The Rockland marina owned by Safe Harbor Marinas, pictured with Archer’s on the Pier at right, would be expanded on either side of the pier. (Photo: Ethan Andrews)
The Rockland marina owned by Safe Harbor Marinas, pictured with Archer’s on the Pier at right, would be expanded on either side of the pier. (Photo: Ethan Andrews)
The Rockland City Council will hear public comments Wednesday, October 13, at 5:30 p.m. on a proposed marina expansion by Safe Harbor Marinas that aims to attract more large recreational boats to the city.

SHM, based in Dallas, Texas, bought the pier that extends from behind Archer’s on the Pier restaurant along with five acres of shorefront land from Rockland Harbor Park LLC in December 2020. The property has been the subject of several redevelopment plans dating to 2000. An expansion of the marina toward the shore was approved in 2008 but only partially built.

Under the current proposal, SHM would add a row of docks to the interior and four 150-foot finger docks to the side of the pier that faces Penobscot Bay. Existing timber docks would be replaced with floating concrete docks.

The landward end of the dock leading to the marina would be extended to separate it from the front of Archer’s.

Plans submitted to the state Bureau of Submerged Lands included estimate of 115 timber or steel piles driven into the harbor floor and additional piling that would rest on concrete bases. A 3.2-acre area around the pier would be dredged to a depth of 6 to 13 feet below the low-water mark, removing an estimated 12,520 cubic yards of material.

Marine life that would be affected by the dredging, according to a checklist submitted by SHM in its submerged lands lease application, is limited to marine worms with “occasional” mussels, kelp and rockweed.

The application notes that a marina expansion has been contemplated for at least 10 years, “and the need for transient dockage has only grown during that time.”

“… Rockland, with its downtown museums, restaurants, and shopping, is an ideal stopping point for transient boaters heading to destinations further down east and in the Canadian Maritimes.”

If the project is completed before September 2022, SHM will be able to make use of a federal Boating Infrastructure Grant of more than $1 million awarded SHM’s predecessor, Yachting Solutions, in 2017.

Safe Harbor Marinas owns a network of 115 marinas around the U.S., including one in Harpswell for boats up to 70 feet long.

The expansion of the Rockland marina would create dockage space for five large vessels and 30 smaller boats. Notably, it could make Rockland a destination for a larger class of yachts, up to 200 feet, according to SHM’s website.

Rockland Mayor Ed Glaser said the proposal is the latest step in an evolution of Rockland Harbor over the last 30 to 40 years from a working waterfront to a mix of marine uses that increasingly tilts toward recreation.

In interviews with the Bangor Daily News after the sale of the property in February, Maine tourism officials expressed excitement about SHM’s investment in Maine. Interest from a national company, they said, was a sign that a city with predominantly locally owned businesses had graduated to a higher level of prestige.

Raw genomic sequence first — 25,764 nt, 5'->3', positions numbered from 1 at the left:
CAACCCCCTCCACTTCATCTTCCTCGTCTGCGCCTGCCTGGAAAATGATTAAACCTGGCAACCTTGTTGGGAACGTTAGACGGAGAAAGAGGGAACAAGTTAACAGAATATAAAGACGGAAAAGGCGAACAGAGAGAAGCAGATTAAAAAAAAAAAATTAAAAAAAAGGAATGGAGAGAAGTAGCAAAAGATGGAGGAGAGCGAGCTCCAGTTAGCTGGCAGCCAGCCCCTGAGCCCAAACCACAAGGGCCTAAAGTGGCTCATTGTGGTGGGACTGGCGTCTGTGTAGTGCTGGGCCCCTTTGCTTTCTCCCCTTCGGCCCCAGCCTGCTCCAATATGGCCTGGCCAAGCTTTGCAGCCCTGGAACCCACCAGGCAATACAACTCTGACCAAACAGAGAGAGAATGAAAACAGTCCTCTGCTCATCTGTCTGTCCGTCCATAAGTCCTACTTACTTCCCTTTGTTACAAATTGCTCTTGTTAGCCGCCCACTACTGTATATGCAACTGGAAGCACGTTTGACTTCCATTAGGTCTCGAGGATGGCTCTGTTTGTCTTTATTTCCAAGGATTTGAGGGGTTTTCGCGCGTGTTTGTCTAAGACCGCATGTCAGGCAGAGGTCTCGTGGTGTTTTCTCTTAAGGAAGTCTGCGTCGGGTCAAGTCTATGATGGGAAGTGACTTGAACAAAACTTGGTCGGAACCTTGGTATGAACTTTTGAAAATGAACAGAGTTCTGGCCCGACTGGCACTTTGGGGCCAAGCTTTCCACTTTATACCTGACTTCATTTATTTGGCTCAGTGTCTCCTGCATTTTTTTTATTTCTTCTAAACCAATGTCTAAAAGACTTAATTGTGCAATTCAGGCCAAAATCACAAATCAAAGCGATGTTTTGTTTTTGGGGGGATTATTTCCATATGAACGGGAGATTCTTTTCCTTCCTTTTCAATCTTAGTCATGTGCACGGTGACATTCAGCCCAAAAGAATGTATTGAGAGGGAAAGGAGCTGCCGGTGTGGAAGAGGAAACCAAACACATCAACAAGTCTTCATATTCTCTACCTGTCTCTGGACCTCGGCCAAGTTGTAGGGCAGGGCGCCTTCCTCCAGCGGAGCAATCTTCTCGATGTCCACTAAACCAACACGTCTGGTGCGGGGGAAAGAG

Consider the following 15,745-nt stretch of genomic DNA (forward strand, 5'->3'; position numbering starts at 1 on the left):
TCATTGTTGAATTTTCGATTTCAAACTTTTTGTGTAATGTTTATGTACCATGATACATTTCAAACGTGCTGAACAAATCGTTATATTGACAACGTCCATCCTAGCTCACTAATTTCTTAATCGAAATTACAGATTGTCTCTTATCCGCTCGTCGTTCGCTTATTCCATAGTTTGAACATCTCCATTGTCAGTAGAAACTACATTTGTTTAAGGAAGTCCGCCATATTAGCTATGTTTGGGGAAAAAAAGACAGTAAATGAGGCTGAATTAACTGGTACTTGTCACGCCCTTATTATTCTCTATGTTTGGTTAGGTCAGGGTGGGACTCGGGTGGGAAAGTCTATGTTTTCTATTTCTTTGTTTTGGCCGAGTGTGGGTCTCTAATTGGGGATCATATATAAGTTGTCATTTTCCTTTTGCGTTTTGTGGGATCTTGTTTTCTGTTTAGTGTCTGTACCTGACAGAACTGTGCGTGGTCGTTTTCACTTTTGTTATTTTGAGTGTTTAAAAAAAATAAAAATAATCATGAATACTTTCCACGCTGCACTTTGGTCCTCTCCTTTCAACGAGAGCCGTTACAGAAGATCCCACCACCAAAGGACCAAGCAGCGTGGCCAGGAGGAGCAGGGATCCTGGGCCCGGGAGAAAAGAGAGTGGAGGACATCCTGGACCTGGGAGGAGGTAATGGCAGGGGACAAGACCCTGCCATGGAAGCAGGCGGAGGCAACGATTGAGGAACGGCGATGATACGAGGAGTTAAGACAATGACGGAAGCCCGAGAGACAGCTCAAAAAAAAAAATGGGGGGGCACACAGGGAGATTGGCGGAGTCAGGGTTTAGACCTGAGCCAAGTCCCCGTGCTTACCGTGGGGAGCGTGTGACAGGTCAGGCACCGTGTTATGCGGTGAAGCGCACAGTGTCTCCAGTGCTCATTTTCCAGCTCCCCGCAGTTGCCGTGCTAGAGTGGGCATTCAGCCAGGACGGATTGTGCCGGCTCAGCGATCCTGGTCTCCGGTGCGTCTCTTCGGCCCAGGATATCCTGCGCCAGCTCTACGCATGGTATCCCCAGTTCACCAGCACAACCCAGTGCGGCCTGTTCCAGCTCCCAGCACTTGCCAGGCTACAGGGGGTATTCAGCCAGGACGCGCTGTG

Glaser said an influx of large yachts coming to Rockland in the future probably wouldn’t bring tourism money to the city because the boats tend to be self-contained operations. “What they do,” he said, “is change the reputation in the yachting world as far as what Rockland has to offer.”

That can create opportunities for businesses that serve the yachting set. The number of such supporting businesses has been growing in Rockland to the point where Glaser described the city as having hit “critical mass.”

This week’s council meeting comes in response to some opposition to the marina expansion project from residents who are concerned about the environmental impact of dredging, ongoing public access to the waterfront boardwalk and the possibility that megayachts may one day obscure the views from Harbor Park.

“That kind of ostentatious wealth irks some people,” Glaser said.

For them, Safe Harbor Marinas offers plenty of raw material. The company’s promotional imagery features couples and families in nautical stripes taking their leisure on yachts at sunset. In a short video, company CEO Baxter Underwood speaks of “the intersection of luxury and adventure.” Another video on the SHM website features company executives who traded their private marinas to SHM in exchange for stock to avoid paying capital gains taxes.

Maine carries on with its low-key wealth. On Saturday, a handsome man in boating attire steered a wood-hulled motorboat up to the Safe Harbor dock. From a worker he collected a key to a Safe Harbor company SUV then drove to Knox County Regional Airport to pick up the boat’s owner, who was arriving on his private plane en route to his house on Islesboro.

SHM’s marina expansion is under review by the state Bureau of Parks and Lands and Department of Environmental Protection. The public comment period for its submerged lands lease application closes Friday, October 15.

The October 13 City Council meeting will be broadcast live on Spectrum cable channel 1303 and livestreamed on the city’s website, rocklandmaine.gov.